As the loggerhead battle of partisan squabbling continues unabated in Washington, D.C., it might behoove our national leaders to look to Georgia for an example of how leaders can come together to solve problems.
Memorial Day to most Americans has two sides. One is the holiday's original intent: An occasion to honor our nation's service members who fell in battle, celebrate their memories and cherish the freedoms they sacrificed to preserve.
It's hard to ignore the world around us with so many ways of communication available to people of all ages and parts of the globe. As more of us connect with each other through mobile devices of every kind, we find ourselves less isolated and more integrated, albeit often from a distance linked by satellite.
Each year, the Georgia legislature gathers in Atlanta to attend to the state's business in its 40-day session. And each year, observers, pundits and editorialists ponder on whether lawmakers accomplish much in the Gold Dome.
Any city's strength and achievements can be best measured by the talents of the leaders selected to guide the way. Without talented, forward-thinking people in key positions, local governments can become bloated, bickering obstacles to progress that stifle effective growth.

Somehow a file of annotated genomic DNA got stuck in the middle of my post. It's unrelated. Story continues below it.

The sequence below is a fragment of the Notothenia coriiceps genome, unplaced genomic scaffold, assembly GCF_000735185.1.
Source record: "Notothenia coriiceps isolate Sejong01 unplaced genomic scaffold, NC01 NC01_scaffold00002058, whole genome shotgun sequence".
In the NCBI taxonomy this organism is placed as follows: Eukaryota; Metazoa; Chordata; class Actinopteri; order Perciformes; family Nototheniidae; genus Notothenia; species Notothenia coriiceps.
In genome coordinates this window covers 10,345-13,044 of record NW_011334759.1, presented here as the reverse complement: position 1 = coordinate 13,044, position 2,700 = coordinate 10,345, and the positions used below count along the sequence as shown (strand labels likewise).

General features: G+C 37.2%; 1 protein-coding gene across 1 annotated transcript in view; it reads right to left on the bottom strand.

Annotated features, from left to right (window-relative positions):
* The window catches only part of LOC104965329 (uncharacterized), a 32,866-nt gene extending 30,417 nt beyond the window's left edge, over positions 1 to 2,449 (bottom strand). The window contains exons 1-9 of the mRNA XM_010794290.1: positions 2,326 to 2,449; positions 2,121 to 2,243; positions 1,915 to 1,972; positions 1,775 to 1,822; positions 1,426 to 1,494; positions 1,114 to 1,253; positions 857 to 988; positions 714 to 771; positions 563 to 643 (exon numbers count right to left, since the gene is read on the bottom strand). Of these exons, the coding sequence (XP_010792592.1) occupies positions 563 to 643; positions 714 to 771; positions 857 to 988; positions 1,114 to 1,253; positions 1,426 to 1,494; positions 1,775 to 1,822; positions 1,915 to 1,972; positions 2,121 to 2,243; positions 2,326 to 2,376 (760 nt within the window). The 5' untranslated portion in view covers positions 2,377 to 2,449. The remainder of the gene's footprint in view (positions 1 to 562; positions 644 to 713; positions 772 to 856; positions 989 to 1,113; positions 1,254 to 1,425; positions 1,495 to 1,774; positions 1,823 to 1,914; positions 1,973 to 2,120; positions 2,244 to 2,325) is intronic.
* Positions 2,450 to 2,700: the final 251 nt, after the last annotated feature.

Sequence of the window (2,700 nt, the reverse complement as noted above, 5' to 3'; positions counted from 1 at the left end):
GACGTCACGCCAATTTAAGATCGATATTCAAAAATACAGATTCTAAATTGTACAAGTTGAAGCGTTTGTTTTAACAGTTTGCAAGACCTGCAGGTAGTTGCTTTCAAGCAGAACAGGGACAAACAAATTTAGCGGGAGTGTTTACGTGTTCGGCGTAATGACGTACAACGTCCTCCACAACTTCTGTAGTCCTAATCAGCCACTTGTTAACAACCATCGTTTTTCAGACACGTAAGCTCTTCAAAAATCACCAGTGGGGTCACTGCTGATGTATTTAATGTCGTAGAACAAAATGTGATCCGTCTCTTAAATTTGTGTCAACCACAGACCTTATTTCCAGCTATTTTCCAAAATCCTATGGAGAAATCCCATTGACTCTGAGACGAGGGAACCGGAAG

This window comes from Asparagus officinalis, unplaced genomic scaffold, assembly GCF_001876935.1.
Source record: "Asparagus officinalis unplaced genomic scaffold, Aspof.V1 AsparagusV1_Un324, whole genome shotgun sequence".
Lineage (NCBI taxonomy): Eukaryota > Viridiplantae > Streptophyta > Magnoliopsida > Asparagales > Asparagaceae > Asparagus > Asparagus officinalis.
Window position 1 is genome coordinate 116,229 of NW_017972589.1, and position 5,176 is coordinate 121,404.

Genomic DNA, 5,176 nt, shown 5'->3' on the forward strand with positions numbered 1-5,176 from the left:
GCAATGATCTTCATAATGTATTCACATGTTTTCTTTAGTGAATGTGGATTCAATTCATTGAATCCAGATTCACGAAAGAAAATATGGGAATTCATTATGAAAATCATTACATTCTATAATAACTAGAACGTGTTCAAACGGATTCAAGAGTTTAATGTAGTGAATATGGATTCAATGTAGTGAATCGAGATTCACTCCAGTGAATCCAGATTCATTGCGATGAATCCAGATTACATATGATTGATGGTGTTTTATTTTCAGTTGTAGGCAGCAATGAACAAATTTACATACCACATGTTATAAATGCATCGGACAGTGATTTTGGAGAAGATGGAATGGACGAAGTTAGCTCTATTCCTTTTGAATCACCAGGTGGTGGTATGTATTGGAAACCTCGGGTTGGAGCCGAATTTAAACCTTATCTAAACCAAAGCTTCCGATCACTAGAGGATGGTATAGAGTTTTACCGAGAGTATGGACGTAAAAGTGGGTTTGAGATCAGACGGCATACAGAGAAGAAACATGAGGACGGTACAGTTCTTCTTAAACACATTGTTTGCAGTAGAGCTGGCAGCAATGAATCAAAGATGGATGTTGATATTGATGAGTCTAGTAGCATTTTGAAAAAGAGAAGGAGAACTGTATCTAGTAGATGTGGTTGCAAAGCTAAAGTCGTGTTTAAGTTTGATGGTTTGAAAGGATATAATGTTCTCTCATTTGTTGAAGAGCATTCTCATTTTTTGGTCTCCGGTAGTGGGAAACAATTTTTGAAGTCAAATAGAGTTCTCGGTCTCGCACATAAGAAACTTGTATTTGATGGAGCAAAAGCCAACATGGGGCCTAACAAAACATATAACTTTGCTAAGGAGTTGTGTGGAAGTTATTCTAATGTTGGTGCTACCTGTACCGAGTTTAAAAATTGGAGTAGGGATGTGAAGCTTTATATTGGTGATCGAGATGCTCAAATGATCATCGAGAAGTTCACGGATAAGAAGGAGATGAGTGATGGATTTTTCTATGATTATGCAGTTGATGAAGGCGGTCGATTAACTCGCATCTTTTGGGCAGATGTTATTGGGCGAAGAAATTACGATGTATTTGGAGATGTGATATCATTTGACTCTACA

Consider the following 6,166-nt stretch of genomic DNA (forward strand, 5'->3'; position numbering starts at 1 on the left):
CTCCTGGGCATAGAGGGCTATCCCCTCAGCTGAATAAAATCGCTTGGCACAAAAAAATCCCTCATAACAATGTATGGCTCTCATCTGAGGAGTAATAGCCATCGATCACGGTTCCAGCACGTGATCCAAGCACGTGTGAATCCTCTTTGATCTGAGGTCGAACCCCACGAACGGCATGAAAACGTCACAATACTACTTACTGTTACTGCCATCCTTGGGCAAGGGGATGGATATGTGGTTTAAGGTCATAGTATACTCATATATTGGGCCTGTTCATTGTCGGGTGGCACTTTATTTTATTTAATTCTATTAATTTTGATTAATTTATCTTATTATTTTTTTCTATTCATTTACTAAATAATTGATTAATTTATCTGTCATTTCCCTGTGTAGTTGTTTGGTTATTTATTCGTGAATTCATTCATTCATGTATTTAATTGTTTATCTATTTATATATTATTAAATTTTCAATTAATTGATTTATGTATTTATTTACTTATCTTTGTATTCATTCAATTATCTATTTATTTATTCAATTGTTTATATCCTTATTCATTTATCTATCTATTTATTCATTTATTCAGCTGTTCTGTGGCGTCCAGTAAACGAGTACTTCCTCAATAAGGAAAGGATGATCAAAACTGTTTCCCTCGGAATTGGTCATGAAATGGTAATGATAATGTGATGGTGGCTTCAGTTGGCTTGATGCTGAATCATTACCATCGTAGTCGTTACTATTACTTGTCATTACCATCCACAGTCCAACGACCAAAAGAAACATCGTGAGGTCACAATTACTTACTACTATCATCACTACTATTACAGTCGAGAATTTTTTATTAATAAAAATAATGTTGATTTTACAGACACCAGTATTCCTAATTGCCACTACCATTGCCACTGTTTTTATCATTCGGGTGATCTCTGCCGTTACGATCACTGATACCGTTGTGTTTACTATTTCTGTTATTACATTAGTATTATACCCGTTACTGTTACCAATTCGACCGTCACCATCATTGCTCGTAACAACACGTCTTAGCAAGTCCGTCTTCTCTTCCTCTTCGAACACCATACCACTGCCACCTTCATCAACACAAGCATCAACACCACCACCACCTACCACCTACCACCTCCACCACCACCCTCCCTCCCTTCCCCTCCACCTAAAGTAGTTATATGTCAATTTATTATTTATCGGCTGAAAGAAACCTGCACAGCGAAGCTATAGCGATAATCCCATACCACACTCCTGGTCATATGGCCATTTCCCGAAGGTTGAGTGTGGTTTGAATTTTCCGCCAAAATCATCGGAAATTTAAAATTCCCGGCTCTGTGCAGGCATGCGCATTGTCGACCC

"Progress has never been a bargain. You have to pay for it. Sometimes I think there's a man who sits behind a counter and says, 'All right, you can have a telephone but you lose privacy and the charm of distance. ... Mister, you may conquer the air but the birds will lose their wonder and the clouds will smell of gasoline.'" - Spencer Tracy, as Henry Drummond in "Inherit the Wind"
Broken families. Neglectful parents racked by poverty, addiction or poor personal decisions. Abused children denied a normal upbringing. Government agencies short on resources and personnel scrambling desperately to keep a bad situation from getting worse.
October 19, 2014|
Times Editorial Board